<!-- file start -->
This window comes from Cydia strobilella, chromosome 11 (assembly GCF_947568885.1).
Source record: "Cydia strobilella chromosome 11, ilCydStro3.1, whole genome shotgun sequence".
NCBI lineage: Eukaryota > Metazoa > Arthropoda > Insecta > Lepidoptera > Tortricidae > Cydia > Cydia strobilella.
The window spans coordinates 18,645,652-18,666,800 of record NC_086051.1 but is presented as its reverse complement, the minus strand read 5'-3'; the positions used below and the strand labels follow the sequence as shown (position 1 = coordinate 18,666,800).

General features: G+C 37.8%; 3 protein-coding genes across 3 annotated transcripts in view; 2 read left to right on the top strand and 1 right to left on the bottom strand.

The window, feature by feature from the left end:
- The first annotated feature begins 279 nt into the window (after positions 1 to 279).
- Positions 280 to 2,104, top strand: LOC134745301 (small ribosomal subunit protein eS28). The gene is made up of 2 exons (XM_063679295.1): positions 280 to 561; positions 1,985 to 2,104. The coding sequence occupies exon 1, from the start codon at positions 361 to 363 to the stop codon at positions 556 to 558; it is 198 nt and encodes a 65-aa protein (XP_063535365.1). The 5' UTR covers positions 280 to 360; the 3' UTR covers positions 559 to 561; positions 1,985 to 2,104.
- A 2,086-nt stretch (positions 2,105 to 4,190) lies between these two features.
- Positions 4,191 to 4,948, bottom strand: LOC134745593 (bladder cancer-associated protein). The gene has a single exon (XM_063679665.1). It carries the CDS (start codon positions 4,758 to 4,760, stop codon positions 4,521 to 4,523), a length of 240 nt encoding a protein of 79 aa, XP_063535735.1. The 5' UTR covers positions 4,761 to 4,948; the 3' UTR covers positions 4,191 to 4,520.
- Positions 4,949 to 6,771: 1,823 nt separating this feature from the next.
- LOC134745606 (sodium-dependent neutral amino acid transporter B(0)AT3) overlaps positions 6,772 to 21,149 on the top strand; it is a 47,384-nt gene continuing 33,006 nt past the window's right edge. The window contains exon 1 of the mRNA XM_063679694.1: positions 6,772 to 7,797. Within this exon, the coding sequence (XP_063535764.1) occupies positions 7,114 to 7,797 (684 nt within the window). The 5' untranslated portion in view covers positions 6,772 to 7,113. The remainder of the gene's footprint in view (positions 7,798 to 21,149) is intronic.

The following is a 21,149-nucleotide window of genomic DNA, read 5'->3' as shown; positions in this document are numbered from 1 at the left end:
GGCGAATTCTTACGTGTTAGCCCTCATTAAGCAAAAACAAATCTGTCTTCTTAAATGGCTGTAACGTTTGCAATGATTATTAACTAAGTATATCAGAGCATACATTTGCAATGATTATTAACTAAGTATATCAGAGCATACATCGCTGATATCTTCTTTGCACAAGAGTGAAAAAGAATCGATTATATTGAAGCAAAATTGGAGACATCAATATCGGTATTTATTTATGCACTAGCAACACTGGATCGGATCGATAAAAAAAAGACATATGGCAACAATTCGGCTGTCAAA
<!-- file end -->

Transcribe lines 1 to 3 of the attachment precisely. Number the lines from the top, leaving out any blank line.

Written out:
This window comes from Cydia strobilella, chromosome 11 (assembly GCF_947568885.1).
Source record: "Cydia strobilella chromosome 11, ilCydStro3.1, whole genome shotgun sequence".
NCBI lineage: Eukaryota > Metazoa > Arthropoda > Insecta > Lepidoptera > Tortricidae > Cydia > Cydia strobilella.